You’ll find bins dedicated to battery recycling at Aldi supermarkets or Battery World stores, as well as Officeworks, which also bins for ink and toner cartridges, and discs.

Batteries that can be recycled in these bins include AA, AAA, C, D and 9V batteries, and both rechargeable and non-rechargeable batteries can be recycled. For safety reason, you need to placing tape over the terminals of all 9V and 6V batteries before recycling them. This reduces the risk of fire.

Waste management companies MRI e-cycle solutions, which recycles most e-waste and batteries, and SUEZ , which takes batteries and a lot of other e-waste, will send out boxes to fill and return (for a fee). These are a good option if you’re a business that uses a lot of batteries.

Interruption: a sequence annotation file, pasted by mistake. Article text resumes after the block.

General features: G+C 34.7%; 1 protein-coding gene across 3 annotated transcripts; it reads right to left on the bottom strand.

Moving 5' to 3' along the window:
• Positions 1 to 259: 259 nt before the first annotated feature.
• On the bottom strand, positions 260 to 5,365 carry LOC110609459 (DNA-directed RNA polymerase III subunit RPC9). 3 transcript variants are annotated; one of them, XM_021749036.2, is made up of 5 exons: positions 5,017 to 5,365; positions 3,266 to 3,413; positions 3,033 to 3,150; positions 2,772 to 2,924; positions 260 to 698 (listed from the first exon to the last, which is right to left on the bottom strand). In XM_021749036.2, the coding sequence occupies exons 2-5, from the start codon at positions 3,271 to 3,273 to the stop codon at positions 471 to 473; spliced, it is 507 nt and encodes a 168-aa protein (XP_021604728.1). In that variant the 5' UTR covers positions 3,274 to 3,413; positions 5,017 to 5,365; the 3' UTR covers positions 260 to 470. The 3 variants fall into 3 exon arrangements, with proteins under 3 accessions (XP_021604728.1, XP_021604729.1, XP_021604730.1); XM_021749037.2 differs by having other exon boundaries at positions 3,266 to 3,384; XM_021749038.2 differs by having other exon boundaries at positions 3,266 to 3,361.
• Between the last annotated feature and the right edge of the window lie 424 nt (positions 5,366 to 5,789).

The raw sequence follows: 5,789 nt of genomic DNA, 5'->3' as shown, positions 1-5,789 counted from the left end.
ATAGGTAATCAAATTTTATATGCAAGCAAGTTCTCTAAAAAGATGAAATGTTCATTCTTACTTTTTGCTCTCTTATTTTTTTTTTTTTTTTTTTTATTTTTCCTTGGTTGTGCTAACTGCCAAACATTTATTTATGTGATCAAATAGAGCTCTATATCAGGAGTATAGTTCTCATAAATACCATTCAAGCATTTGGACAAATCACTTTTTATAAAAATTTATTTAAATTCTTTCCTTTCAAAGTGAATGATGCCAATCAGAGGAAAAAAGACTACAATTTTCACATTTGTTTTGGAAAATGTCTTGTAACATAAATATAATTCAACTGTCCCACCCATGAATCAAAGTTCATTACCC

Mobile phone batteries are accepted as part of the MobileMuster program and computer batteries can be recycled with the computer or via Battery World, MRI e-cycle solutions and SUEZ’s battery recycling programmes. Most garages, transfer stations and waste management centres will recycle car batteries.

How to clear a phone or computer before recycling it

You’re going to want to clear your phone and computer of all your files and information before you recycle it.

Just deleting is not enough! This data can still be retrieved.

Do a factory reset to get rid of all the data. This, however, still doesn’t ensure everything is gone for good.

You can also contact the item’s manufacturer and ask them how best to securely wipe data.

If you really need it to be completely wiped and the information on it to be 100% secure, you’ll need to take it to a data destruction expert.